Mozilla Launches Preview Of Firefox For Windows 8 Tablets

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Mozilla’s long-delayed Firefox for Windows 8 tablets has finally made its first public appearance outside of the relatively obscure and unstable Nightly development channel. As Mozilla announced today, the chrome-less tablet version of Firefox that runs in Windows 8′s Metro/Modern UI mode is now available in the Aurora release channel. From there, it will slowly make its way to the beta and release channel. It’s not expected to arrive in the stable release version before late January 2014.

Just like the Metro version of Internet Explorer, Firefox also does away with almost all of the interface elements that typically line our browser windows. Instead, it uses swipe gestures and two large buttons on both sides of the screen. The large ‘+’ button on the right is for opening new tabs and the one on the left is the back button (though the browser also supports the same swipe gestures as Internet Explorer 11).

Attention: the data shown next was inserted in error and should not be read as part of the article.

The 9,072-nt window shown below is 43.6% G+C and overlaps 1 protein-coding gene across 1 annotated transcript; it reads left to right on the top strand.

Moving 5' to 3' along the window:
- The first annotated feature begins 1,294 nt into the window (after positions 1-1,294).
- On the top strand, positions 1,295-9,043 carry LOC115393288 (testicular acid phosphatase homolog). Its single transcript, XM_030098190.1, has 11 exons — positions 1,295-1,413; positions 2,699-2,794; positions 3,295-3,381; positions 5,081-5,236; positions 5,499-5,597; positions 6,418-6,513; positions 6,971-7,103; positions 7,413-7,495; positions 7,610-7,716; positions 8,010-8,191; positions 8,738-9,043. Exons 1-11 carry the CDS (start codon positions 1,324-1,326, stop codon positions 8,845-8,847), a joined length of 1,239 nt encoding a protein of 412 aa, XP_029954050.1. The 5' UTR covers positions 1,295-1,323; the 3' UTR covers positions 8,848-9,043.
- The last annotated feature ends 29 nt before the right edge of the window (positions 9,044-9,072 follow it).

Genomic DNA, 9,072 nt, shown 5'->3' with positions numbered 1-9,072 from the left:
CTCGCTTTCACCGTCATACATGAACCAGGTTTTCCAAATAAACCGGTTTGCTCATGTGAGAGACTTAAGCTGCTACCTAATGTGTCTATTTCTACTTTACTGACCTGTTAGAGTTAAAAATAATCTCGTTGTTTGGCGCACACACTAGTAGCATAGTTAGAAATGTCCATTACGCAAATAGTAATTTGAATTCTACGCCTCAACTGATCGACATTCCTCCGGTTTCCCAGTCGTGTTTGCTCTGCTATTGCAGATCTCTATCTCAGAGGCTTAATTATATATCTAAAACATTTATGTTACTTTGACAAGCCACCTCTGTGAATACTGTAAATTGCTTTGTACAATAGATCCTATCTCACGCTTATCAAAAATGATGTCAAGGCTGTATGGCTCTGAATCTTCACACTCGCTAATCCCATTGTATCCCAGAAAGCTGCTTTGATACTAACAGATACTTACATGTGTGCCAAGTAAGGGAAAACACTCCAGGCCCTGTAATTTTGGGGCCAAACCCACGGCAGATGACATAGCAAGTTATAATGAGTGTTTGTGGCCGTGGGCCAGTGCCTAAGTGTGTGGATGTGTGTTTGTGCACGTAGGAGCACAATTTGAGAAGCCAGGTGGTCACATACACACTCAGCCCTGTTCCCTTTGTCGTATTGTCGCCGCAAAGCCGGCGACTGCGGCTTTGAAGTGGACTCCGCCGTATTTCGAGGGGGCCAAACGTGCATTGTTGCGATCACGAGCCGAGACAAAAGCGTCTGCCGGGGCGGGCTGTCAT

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The browser uses the same Gecko rendering engine as the desktop version and includes support for WebGL and Mozilla’s asm.js for high-performance JavaScript apps. In addition, it features hardware accelerated HTML5 video and support for WebM and H.264. It also supports the Windows 8 share “charm.”

Just like Internet Explorer or Chrome for Modern UI (which Google launched more than a year ago but has only been developing quite slowly), Firefox for Modern UI doesn’t share bookmarks, history and passwords with the desktop version. Instead, users have to use Firefox Sync — or other syncing tools — to share information between the two browsers. In case you’re wondering, the Modern UI version — just like any other third-party browser –won’t run in Windows RT.

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Mozilla stressed that this is obviously a pre-release version. It seems like the team feels the user interface is ready for prime-time, however, as today’s announcement notes that the team plans to focus “almost exclusively” on improving performance and responsiveness.

To give it a try yourself, just download the latest Aurora version of Firefox (it’s just one download for the combined desktop and Modern UI versions) and make sure you make it your default browser. Then look for the Aurora tile in the Start menu and you should be ready to go.